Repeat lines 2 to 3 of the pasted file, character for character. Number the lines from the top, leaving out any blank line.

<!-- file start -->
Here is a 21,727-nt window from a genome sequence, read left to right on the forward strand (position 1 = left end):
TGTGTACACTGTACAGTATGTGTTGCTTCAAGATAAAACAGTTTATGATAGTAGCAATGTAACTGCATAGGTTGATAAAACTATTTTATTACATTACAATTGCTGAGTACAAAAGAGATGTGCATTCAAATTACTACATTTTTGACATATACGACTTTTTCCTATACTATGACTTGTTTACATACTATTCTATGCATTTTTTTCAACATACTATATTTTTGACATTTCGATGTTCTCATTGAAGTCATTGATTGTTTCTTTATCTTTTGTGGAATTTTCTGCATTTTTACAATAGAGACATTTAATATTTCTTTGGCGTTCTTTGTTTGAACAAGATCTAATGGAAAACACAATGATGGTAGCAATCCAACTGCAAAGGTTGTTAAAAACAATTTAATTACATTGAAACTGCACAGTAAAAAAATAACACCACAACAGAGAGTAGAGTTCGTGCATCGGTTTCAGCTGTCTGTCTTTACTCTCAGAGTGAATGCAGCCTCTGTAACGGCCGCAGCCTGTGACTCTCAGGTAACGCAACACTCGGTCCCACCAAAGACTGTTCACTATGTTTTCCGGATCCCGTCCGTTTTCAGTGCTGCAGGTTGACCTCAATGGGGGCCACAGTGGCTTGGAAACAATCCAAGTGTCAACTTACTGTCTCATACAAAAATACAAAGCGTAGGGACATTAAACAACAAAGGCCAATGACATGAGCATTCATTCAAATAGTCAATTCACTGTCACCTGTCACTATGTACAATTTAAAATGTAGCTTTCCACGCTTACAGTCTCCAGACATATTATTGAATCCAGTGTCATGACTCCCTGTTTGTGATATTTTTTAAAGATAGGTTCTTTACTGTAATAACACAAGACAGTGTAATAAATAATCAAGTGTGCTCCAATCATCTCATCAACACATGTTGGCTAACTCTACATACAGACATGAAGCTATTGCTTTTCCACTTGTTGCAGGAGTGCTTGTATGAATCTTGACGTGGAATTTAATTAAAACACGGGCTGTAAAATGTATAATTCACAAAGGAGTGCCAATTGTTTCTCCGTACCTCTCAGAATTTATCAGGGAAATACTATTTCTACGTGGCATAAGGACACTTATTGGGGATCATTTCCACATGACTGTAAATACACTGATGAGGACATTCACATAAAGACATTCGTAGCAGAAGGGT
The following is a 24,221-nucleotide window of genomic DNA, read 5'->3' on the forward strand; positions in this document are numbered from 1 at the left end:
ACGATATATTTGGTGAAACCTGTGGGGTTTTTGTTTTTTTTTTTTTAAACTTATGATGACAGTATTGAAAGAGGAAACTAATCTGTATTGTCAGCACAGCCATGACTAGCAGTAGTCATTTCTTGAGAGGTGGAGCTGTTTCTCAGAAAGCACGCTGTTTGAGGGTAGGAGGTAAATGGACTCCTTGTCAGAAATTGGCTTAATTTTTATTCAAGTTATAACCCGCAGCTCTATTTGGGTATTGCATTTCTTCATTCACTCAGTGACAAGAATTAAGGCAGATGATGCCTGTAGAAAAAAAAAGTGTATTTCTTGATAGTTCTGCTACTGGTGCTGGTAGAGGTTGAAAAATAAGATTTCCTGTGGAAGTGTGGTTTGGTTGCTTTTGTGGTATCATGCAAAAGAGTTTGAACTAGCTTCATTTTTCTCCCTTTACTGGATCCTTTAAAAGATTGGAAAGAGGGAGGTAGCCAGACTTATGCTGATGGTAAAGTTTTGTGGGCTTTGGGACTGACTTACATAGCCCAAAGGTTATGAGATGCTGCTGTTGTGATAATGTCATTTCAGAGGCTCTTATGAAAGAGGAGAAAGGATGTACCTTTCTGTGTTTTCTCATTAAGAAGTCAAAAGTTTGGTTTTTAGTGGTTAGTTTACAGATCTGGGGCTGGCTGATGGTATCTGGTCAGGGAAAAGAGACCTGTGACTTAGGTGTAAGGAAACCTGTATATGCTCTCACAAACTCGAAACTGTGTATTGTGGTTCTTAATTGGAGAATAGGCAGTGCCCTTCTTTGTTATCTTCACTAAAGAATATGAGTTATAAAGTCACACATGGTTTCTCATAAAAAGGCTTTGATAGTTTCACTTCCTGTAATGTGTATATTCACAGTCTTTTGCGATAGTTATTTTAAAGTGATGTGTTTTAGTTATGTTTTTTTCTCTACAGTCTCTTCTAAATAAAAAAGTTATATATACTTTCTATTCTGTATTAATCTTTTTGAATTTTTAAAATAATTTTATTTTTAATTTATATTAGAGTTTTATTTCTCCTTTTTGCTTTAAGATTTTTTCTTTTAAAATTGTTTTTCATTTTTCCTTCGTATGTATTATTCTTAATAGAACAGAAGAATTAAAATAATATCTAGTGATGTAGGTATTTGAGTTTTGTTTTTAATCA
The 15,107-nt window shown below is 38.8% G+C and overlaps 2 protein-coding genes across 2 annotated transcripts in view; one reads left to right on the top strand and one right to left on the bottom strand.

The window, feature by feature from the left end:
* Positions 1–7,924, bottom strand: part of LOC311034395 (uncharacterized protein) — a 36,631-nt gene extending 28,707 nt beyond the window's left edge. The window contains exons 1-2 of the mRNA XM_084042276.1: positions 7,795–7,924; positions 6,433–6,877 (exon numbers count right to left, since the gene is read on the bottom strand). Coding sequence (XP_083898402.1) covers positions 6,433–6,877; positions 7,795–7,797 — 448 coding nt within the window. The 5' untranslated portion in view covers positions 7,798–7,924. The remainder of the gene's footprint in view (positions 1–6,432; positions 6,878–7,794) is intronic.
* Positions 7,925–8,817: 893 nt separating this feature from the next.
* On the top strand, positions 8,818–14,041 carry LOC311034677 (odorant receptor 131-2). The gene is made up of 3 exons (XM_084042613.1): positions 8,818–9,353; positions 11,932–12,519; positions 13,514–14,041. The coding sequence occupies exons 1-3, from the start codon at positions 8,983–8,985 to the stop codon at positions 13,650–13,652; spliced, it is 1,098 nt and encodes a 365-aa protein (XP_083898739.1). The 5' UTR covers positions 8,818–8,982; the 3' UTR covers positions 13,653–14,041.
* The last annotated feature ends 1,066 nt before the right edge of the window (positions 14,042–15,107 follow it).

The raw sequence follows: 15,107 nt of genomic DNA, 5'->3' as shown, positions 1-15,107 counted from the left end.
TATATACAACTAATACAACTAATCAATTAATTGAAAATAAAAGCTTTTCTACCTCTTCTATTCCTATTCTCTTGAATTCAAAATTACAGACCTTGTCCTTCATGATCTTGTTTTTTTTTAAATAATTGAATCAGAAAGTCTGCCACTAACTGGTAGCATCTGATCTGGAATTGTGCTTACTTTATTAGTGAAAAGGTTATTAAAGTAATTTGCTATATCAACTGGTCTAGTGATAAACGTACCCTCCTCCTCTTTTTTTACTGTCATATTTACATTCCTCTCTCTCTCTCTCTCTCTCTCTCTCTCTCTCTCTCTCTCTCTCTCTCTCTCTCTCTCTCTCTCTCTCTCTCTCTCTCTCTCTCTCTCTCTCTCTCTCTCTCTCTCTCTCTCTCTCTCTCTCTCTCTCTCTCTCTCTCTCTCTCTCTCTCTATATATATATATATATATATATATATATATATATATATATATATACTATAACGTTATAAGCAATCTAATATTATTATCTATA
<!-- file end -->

TGTGTACACTGTACAGTATGTGTTGCTTCAAGATAAAACAGTTTATGATAGTAGCAATGTAACTGCATAGGTTGATAAAACTATTTTATTACATTACAATTGCTGAGTACAAAAGAGATGTGCATTCAAATTACTACATTTTTGACATATACGACTTTTTCCTATACTATGACTTGTTTACATACTATTCTATGCATTTTTTTCAACATACTATATTTTTGACATTTCGATGTTCTCATTGAAGTCATTGATTGTTTCTTTATCTTTTGTGGAATTTTCTGCATTTTTACAATAGAGACATTTAATATTTCTTTGGCGTTCTTTGTTTGAACAAGATCTAATGGAAAACACAATGATGGTAGCAATCCAACTGCAAAGGTTGTTAAAAACAATTTAATTACATTGAAACTGCACAGTAAAAAAATAACACCACAACAGAGAGTAGAGTTCGTGCATCGGTTTCAGCTGTCTGTCTTTACTCTCAGAGTGAATGCAGCCTCTGTAACGGCCGCAGCCTGTGACTCTCAGGTAACGCAACACTCGGTCCCACCAAAGACTGTTCACTATGTTTTCCGGATCCCGTCCGTTTTCAGTGCTGCAGGTTGACCTCAATGGGGGCCACAGTGGCTTGGAAACAATCCAAGTGTCAACTTACTGTCTCATACAAAAATACAAAGCGTAGGGACATTAAACAACAAAGGCCAATGACATGAGCATTCATTCAAATAGTCAATTCACTGTCACCTGTCACTATGTACAATTTAAAATGTAGCTTTCCACGCTTACAGTCTCCAGACATATTATTGAATCCAGTGTCATGACTCCCTGTTTGTGATATTTTTTAAAGATAGGTTCTTTACTGTAATAACACAAGACAGTGTAATAAATAATCAAGTGTGCTCCAATCATCTCATCAACACATGTTGGCTAACTCTACATACAGACATGAAGCTATTGCTTTTCCACTTGTTGCAGGAGTGCTTGTATGAATCTTGACGTGGAATTTAATTAAAACACGGGCTGTAAAATGTATAATTCACAAAGGAGTGCCAATTGTTTCTCCGTACCTCTCAGAATTTATCAGGGAAATACTATTTCTACGTGGCATAAGGACACTTATTGGGGATCATTTCCACATGACTGTAAATACACTGATGAGGACATTCACATAAAGACATTCGTAGCAGAAGGGT
The following is a 24,221-nucleotide window of genomic DNA, read 5'->3' on the forward strand; positions in this document are numbered from 1 at the left end: